I agree with your closing paragraph, based on how things unfolded in my own life. I initially planned on doing some cleansing to heal myself, and then going back to the way I was eating after I got "better". At that same time, I was wrestling with thoughts, basically wondering if I physically would be able to go back to "the way things were" after the cleanse. Once I actually finished the cleansing though, I noticed that I naturally gravitated towards healthier food choices without any thought or effort. Once I noticed that, I wondered why I expended any energies wondering about "what would happen" and "what it would mean", instead of just going with the flow and seeing what indeed would come to pass.

On January 29, 2010, Yardsnacker wrote:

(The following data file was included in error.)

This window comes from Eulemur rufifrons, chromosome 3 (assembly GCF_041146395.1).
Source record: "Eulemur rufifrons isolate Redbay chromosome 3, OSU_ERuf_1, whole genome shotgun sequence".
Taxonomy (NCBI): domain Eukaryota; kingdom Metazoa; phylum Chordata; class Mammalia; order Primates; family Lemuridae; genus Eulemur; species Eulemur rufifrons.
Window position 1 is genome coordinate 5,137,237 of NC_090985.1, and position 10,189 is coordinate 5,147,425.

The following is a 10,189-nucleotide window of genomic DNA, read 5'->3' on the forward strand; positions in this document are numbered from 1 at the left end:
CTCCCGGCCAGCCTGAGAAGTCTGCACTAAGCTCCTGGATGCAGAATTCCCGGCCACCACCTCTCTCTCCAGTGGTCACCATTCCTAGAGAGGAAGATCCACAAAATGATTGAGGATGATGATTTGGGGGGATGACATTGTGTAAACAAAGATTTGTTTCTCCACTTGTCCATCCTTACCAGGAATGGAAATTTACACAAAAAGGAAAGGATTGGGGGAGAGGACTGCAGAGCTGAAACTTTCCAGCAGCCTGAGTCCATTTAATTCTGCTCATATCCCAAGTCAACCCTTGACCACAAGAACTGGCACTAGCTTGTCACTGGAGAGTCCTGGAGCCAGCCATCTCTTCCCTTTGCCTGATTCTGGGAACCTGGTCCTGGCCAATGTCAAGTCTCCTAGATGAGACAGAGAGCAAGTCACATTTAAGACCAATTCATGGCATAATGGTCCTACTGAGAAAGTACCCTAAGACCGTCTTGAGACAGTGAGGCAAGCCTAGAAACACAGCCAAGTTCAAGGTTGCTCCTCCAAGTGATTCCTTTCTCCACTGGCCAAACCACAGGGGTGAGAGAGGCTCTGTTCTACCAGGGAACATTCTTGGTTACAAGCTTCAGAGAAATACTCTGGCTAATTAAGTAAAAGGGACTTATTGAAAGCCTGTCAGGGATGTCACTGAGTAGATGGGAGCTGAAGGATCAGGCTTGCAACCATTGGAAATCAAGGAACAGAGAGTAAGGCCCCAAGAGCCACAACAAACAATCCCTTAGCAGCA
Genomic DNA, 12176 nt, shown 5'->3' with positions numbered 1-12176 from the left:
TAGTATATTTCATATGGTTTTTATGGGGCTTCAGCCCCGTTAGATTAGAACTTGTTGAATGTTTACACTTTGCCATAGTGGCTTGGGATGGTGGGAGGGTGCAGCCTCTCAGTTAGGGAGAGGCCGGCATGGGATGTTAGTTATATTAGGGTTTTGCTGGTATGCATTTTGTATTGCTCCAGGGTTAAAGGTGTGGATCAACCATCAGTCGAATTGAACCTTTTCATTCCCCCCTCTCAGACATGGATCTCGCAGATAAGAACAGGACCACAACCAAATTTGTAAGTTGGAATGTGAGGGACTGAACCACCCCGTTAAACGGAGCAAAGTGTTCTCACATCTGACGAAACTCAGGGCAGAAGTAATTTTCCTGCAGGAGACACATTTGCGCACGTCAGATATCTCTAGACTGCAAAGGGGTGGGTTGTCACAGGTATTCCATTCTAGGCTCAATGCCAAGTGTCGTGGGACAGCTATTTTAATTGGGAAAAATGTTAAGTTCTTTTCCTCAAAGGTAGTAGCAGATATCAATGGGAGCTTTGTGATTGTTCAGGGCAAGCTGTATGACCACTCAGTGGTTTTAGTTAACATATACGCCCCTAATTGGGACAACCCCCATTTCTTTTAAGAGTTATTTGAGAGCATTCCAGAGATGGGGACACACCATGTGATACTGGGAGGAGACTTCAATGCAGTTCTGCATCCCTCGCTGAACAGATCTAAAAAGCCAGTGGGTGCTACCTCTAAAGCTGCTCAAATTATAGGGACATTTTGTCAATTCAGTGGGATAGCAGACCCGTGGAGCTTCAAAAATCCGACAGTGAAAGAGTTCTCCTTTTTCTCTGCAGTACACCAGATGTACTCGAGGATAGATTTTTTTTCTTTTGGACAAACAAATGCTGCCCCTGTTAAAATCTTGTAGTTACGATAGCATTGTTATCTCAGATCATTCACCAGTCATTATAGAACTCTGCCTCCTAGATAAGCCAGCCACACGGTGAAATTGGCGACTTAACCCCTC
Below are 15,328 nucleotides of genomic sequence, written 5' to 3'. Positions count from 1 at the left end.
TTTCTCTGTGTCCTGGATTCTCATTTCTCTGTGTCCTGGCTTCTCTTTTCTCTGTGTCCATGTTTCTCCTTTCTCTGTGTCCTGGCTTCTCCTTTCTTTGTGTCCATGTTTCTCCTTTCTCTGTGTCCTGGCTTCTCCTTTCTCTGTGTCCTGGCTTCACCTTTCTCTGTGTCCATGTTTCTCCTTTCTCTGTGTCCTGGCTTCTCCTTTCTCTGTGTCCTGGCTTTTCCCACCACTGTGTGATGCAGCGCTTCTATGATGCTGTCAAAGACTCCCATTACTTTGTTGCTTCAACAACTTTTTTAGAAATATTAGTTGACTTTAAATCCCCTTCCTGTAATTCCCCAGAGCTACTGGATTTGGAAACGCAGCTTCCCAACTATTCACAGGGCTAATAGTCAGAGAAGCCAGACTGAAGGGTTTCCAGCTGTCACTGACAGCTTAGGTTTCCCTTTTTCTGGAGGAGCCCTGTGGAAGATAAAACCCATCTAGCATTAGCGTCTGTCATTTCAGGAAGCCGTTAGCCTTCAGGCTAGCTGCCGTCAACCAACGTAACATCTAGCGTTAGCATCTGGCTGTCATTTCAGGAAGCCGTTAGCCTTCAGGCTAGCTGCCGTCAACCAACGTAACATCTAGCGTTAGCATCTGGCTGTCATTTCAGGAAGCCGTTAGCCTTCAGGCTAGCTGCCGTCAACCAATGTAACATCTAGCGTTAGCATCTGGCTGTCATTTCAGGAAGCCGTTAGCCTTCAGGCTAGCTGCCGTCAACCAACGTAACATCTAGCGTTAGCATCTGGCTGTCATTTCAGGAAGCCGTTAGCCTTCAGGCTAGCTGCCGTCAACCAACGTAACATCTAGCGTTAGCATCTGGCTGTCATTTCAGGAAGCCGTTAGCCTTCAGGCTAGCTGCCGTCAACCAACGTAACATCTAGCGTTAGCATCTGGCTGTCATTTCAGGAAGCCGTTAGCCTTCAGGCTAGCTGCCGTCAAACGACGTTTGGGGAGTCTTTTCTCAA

I agree wholeheartedly with your disclaimer. I've run into some really great people, sharing what I consider to be anecdotal folk wisdom when it comes to health advice. I wish that your sort of disclaimer was required on all raw videos and blogs. Personally, understanding what a bell-curve is, the fact remains that only a small segment will do well on extreme raw, or be able to follow it devoutly, and a small segment will do horribly, while the majority will fall somewhere in the middle. For example, I have a Korean War vet friend who used to scrub out masks, nothing. He's had his lungs x-rayed and they are literally half full of asbestos. All of his buddies died young, he's the exception. (there's that bell-curve again) Would I recommend raw to him at 75? Heck no. Would I tell him to start eating foods that would detoxify him? No way. Would I tell him about re-mineralization with cordyceps? Probably. Msm? Yes. But people can really hurt themselves detoxing if they don't have guidance from some really expert people. I'm glad that's why you guys are around. I think that for this person in your mail bag, she would do good to incorporate balance in whatever form that brings her the greatest happiness and love. High or medium raw can be done with ease incorporating established dietary patterns and habits with cooked food that is shown to reduce blood sugar. In an ideal world however following phase 1 of Gabriel Cousens work would cause the world so much joy. Much love, Sam